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Bedbugs Widespread in Low-Income Housing, Study Finds

Posted 5 Apr 2016 by Drugs.com

TUESDAY, April 5, 2016 – Bedbug infestations are common in low-income apartments, and residents are often unaware of the problem, researchers report. In the study of nearly 2,400 individual low-income apartments in New Jersey, more than one in 10 were found to have bedbugs. And buildings with high tenant turnover had more infestations, researchers said. This type of research is vital for controlling bedbug infestations because it "can be used to target our education and bedbug prevention efforts to the most vulnerable communities," said study author Changlu Wang, of Rutgers University. Wang's team examined individual residences in 43 low-income apartment buildings in the state. The investigators found that the overall rate of bedbug infestation was 12 percent, but varied from building to building. According to the findings: Half of residents with bedbug infestations were unaware of ... Read more

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Average U.S. Home Harbors About 100 Types of Insects, Other Critters

Posted 19 Jan 2016 by Drugs.com

TUESDAY, Jan. 19, 2016 – Even if you think you live alone, you may not: A new study finds that the average American shares his or her home with over 100 different species of insects and other "arthropods." Arthropods are invertebrates with exoskeletons – segmented bodies and jointed limbs, and include insects, spiders, centipedes and mites. A team led by Matt Bertone, an entomologist at North Carolina State University, went room-to-room in 50 freestanding houses within 30 miles of Raleigh, N.C. The researchers found that, overall, nearly 600 different kinds of arthropods were found across the various homes. On average, any one home had about 100 different types of arthropods, the researchers said, and only five of the 554 rooms sampled contained no arthropods. "We think our homes are sterile environments, but they're not," Bertone said in a university news release. "We share our space ... Read more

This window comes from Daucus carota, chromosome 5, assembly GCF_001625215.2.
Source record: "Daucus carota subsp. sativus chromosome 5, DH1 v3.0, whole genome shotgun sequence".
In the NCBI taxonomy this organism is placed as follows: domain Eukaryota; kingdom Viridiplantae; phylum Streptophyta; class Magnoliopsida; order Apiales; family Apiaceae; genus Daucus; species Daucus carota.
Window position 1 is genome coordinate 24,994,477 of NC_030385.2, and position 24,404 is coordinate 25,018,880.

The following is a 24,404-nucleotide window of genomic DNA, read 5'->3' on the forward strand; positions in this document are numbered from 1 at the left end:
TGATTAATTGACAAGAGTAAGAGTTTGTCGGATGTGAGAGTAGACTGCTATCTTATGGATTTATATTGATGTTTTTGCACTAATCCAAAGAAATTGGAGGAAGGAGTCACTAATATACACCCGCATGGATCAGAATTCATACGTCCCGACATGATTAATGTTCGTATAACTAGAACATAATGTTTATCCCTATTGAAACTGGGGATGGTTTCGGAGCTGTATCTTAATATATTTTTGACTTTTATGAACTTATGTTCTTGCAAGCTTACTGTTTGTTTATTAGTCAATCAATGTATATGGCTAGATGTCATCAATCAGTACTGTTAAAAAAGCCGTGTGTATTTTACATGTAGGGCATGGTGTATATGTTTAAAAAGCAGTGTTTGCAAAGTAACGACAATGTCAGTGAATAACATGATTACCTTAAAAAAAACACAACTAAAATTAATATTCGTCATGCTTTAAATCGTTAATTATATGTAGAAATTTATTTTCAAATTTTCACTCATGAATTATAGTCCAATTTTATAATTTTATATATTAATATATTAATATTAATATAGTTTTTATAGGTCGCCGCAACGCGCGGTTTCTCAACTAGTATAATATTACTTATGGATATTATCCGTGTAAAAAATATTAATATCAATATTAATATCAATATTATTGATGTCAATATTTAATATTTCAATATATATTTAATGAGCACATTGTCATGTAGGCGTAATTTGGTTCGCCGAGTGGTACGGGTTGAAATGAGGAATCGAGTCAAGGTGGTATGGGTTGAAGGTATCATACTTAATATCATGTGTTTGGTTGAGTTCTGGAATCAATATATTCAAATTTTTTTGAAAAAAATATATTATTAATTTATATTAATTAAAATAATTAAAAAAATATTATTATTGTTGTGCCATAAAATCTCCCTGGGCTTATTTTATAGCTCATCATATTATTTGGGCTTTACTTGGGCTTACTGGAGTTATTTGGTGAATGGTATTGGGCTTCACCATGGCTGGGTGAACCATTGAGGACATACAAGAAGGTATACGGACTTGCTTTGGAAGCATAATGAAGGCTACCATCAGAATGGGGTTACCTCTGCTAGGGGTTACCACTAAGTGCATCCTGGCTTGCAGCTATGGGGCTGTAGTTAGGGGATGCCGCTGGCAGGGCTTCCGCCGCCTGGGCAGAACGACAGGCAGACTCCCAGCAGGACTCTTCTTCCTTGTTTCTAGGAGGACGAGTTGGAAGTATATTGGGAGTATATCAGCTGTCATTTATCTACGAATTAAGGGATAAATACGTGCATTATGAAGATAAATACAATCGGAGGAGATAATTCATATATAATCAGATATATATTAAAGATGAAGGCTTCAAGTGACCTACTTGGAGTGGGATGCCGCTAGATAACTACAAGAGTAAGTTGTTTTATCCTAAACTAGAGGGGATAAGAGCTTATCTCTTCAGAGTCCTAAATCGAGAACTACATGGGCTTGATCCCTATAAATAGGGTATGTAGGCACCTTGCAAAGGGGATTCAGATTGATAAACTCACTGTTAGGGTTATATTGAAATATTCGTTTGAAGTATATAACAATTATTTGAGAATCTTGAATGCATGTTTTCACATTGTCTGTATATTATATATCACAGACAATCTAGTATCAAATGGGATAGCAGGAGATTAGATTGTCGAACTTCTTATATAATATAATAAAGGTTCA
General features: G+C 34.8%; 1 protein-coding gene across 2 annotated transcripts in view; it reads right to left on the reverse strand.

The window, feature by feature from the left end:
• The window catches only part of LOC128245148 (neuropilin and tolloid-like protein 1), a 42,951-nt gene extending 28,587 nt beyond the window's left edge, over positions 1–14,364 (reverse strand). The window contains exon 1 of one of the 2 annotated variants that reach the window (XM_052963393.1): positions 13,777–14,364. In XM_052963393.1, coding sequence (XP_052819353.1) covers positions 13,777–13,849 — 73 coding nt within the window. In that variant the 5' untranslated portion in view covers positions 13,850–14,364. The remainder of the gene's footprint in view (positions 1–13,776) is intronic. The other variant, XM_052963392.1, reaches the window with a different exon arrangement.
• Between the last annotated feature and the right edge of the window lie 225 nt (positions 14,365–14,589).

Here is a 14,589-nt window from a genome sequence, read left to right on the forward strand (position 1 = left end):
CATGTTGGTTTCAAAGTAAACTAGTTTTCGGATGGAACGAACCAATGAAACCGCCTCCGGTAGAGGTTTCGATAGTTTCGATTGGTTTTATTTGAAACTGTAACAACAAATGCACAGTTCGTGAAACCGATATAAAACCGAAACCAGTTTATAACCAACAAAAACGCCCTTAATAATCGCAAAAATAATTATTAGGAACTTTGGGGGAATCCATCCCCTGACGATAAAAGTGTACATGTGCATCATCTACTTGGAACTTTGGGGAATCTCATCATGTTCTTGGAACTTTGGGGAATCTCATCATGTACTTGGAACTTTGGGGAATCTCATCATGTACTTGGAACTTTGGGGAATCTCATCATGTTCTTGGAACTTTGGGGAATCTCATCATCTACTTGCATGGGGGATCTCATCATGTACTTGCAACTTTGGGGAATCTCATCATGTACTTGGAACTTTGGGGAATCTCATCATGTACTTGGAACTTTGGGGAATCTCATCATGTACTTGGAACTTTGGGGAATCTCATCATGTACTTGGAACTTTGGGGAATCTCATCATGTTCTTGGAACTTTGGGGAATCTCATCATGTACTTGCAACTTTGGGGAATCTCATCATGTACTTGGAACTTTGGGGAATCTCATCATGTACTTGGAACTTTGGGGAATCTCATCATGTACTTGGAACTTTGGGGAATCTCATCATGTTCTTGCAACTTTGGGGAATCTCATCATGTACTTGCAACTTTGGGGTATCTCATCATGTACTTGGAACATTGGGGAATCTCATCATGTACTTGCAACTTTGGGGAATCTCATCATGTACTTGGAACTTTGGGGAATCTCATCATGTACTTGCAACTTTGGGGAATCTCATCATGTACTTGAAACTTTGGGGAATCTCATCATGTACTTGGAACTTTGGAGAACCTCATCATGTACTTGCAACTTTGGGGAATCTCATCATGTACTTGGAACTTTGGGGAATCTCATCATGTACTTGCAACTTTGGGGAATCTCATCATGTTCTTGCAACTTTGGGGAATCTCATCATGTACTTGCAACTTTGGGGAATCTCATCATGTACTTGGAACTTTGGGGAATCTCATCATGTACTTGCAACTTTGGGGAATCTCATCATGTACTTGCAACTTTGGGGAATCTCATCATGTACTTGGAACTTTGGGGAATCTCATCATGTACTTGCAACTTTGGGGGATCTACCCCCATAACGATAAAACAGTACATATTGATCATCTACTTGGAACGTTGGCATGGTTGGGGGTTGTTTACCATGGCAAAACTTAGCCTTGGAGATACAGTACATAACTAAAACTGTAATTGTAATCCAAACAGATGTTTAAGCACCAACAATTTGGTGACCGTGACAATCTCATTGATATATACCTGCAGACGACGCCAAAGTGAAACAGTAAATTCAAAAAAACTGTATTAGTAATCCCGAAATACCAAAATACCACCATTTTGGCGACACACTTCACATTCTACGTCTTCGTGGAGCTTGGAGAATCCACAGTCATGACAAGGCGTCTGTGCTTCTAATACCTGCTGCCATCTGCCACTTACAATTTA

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Insecticide-Laced Underwear No Match for Lice

Posted 4 Dec 2013 by Drugs.com

WEDNESDAY, Dec. 4, 2013 – Insecticide-treated underwear won't wipe out lice infestations in homeless shelters, according to a new study. The strategy initially showed some success, but the lice soon developed resistance to the chemical, the researchers said. Body lice can spread through direct contact and shared clothing and bedding, and the problem is worsened by overcrowded conditions. The study, which was published online Dec. 4 in the journal JAMA Dermatology, examined the impact of giving homeless people underwear treated with the insecticide permethrin. Forty participants were given new underwear treated with the insecticide and 33 others received untreated underwear. They were checked 14 and 45 days later. On day 14, the researchers found that 11 of the 40 people given treated underwear were free of body lice, compared with three of the 33 who received untreated underwear. This ... Read more

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Bedbug Remedy Based on Kidney Bean Leaves?

Posted 10 Apr 2013 by Drugs.com

WEDNESDAY, April 10 – A centuries-old bedbug remedy has scientists full of beans – kidney beans to be precise. The bean leaves used to trap bedbugs hundreds of years ago in southeastern Europe may offer a model for a non-toxic, modern-day treatment, say U.S. researchers. The biting nocturnal insects have invaded U.S. homes, hotels, schools, hospitals and more in recent years, causing widespread itching, burning and psychological distress. "Plants exhibit extraordinary abilities to entrap insects," the study's lead author, Catherine Loudon, an entomologist at the University of California, Irvine, said in a university news release. "Modern scientific techniques let us fabricate materials at a microscopic level, with the potential to 'not let the bedbugs bite' without pesticides." Microscopic hairs on kidney bean leaves stab the insects, effectively trapping them, the researchers ... Read more